Assistance in avoiding allocations in summations

#1

I need to do several summations of specific matrix column(s). I can’t figure out a way to get rid of temporary allocations.

The code below is my best version, but it leaves a lot to be desired. If I don’t use @view, time and allocations are worse.

specialArray is the array I am after. Each element in it is the result of several summations.
I don’t think any array size patterns should be capitalized on since in the real code everything is varied. I say this because indexArray is always indexing sets of 3, but that is not always the case.

using LinearAlgebra: dot
using BenchmarkTools

################ Setup the problem #################
nCharge = 3000
nMol = 1000

array1 = ones(Float64, nMol,nMol) * 3
array2 = ones(Float64, nCharge,nCharge) * 0.5
array3 = ones(Float64, nCharge) * 0.25
specialArray = zeros(nMol)

indexArray = [0 for i=1:nMol, j=1:2]
iIndex = 1
jIndex = 3
for i=1:nMol
    global iIndex, jIndex
        indexArray[i,1] = iIndex
        indexArray[i,2] = jIndex

        iIndex += 3
        jIndex += 3

end

################ Define the problem #################
function SumThingsUp!(specialArray::Vector, array1::SubArray, array2::SubArray,
                      array3::SubArray, indexArray::SubArray)

    for i = 1:length(specialArray)
        
        st, ed = indexArray[i,1], indexArray[i,2]

        specialArray[i] = sum(sum,@view(array1[i,:])) + 
                          sum(sum,@view(array2[:,st:ed])) +
                          dot(@view(array3[st:ed]) , @view(array3[st:ed]) ) 
    end
    return specialArray
end

################ Run the problem #################
@btime SumThingsUp!($specialArray, $@view(array1[:,:]), $@view(array2[:,:]), $@view(array3[:]), $@view(indexArray[:,:]))

Each element in specialArray for this MWE should be 7500.1875. The fact that all indices are the same is not a reflection of the real problem, but the nature of the MWE.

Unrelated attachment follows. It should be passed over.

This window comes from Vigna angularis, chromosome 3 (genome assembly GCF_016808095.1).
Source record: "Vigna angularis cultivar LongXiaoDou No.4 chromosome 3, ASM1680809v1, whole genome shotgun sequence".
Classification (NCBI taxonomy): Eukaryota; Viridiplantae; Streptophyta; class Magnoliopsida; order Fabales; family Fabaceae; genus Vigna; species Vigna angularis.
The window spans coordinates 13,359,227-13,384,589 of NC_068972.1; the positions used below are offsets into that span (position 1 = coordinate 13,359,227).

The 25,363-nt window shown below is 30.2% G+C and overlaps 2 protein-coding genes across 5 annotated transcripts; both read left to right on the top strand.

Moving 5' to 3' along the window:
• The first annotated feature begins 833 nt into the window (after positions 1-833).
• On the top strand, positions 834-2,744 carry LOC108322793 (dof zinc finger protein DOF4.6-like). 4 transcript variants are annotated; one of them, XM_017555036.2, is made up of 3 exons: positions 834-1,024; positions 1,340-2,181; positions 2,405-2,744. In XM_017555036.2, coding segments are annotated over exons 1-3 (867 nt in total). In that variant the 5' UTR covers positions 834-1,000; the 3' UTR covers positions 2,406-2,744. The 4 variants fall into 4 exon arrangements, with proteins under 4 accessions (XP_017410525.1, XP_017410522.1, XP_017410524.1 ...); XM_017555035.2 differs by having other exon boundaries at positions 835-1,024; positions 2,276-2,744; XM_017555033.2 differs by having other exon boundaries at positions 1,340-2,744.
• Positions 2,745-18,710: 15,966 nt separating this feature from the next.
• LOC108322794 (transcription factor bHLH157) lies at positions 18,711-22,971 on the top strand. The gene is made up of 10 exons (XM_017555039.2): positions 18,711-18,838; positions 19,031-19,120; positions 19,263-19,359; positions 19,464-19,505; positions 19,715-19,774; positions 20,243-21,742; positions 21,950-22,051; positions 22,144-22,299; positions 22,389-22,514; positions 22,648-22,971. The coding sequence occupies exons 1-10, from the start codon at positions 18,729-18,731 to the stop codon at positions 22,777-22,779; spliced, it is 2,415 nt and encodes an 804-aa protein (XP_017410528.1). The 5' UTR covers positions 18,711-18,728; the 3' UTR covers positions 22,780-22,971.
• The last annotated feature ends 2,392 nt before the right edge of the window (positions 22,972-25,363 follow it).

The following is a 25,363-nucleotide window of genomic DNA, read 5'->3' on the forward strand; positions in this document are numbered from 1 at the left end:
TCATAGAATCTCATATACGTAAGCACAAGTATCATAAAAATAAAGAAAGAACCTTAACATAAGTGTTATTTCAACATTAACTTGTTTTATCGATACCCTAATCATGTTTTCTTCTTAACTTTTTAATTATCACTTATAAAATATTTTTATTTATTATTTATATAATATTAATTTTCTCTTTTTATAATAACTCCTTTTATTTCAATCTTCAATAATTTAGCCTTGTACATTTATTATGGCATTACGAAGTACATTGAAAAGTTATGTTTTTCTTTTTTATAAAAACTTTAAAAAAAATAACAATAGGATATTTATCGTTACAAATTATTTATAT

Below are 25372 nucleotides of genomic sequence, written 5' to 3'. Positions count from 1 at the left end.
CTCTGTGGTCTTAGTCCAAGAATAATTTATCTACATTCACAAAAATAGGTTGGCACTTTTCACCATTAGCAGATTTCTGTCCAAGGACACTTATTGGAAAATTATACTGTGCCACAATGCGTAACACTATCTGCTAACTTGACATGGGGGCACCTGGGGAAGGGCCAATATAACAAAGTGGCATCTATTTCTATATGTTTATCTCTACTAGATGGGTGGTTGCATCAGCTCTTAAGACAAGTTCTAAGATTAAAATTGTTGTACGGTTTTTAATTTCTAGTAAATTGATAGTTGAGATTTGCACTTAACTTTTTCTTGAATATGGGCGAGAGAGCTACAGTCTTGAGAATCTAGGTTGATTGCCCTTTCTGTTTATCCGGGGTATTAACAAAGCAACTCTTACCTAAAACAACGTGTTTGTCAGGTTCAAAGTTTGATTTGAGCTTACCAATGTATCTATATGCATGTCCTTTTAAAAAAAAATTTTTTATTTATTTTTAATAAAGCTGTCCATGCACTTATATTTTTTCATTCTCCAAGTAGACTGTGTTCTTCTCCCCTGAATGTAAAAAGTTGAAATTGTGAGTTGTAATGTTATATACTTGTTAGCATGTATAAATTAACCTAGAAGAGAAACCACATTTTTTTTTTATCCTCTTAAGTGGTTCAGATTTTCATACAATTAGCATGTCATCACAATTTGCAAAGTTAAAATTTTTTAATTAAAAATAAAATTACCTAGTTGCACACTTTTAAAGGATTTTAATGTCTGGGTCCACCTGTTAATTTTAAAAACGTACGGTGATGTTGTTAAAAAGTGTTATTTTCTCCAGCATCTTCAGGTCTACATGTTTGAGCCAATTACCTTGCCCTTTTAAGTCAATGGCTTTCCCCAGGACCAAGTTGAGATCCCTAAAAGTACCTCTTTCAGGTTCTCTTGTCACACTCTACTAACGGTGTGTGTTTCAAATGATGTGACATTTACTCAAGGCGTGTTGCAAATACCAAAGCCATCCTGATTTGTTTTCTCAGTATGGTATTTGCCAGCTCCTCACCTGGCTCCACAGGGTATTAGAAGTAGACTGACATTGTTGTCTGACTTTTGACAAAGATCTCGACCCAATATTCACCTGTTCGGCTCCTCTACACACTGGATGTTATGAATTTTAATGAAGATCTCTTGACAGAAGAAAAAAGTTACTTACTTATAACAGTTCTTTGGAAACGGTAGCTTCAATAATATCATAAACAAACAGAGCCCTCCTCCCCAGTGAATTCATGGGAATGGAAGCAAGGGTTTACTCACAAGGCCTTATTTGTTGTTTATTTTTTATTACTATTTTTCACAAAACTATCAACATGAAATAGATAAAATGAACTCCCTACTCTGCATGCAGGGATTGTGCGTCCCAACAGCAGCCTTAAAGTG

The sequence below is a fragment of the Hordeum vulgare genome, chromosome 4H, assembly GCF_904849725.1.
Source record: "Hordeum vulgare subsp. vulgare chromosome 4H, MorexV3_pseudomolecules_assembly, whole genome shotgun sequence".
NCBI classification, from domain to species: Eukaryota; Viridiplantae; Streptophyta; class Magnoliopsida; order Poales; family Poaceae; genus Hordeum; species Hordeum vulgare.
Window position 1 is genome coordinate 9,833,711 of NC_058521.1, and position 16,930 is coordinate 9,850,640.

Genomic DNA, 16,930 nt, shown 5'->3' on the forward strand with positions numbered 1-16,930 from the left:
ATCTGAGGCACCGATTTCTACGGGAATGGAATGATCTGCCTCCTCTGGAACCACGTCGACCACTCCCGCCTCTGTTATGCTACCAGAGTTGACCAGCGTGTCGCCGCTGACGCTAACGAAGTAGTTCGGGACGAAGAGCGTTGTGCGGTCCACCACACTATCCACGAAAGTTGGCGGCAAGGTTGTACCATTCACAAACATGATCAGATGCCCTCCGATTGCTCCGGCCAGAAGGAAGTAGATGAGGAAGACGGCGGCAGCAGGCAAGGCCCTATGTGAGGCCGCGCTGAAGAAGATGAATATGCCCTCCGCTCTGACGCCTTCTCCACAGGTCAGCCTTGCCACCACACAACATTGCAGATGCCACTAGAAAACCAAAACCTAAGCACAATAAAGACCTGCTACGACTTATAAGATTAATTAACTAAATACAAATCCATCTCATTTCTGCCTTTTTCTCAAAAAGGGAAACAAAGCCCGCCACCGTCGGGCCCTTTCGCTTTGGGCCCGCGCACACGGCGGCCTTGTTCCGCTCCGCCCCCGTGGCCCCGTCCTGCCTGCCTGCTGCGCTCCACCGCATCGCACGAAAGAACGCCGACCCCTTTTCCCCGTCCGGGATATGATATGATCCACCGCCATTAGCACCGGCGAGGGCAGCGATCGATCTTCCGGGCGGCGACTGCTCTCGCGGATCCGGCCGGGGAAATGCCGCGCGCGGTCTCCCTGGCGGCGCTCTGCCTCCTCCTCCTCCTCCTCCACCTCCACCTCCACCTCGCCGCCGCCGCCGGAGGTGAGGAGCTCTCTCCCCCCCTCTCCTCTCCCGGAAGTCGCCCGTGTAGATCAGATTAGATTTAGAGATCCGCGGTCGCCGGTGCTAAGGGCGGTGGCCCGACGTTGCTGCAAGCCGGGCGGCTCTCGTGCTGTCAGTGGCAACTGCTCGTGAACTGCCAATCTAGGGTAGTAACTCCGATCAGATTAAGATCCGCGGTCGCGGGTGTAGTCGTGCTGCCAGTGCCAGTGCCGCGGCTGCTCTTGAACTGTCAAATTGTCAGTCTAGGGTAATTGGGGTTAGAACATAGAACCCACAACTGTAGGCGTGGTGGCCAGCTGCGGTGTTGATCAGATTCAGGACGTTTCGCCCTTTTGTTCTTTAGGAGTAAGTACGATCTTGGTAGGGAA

Currently @btime produces 15.488 ms (4000 allocations: 203.13 KiB)

Should I just make a function with for loops for doing the summations manually?

0 Likes

#2

I have given explicitly writing the summations in function with for loops and while it cuts down on the allocations a little it makes the time worse by a proportional amount that is saves in allocations…

function Sumat(array::SubArray)
    sumat = 0.0
    for i in eachindex(array)
        sumat += array[i]
    end
    return sumat
end

function Dotat(array)
    dotat = 0.0
    for i in eachindex(array)
        dotat += array[i] * array[i]
    end
    return dotat
end

function SumThingsUp!(specialArray::Vector{Float64}, array1::SubArray{Float64}, array2::SubArray{Float64},
                      array3::SubArray{Float64}, indexArray::SubArray{Int64})
    st = 0
    ed = 0
    for i = 1:length(specialArray)
        
        st, ed = indexArray[i,1], indexArray[i,2]

        specialArray[i] = Sumat( @view(array1[i,:]) ) + #sum(sum,@view(array1[i,:])) + 
                          Sumat( @view(array2[:,st:ed] ) ) + #sum(sum,@view(array2[:,st:ed])) +
                          Dotat( @view(array3[st:ed]) )    # dot(@view(array3[st:ed]) , @view(array3[st:ed]) ) 
    end
    return specialArray
end

@btime 19.108 ms (3000 allocations: 156.25 KiB)

Edit:

Adding @inbounds to the for loops makes allocations go to 0 but the time is still high
@btime 18.263 ms (0 allocations: 0 bytes) this is still alot slower than the first method which has the 4000 allocations.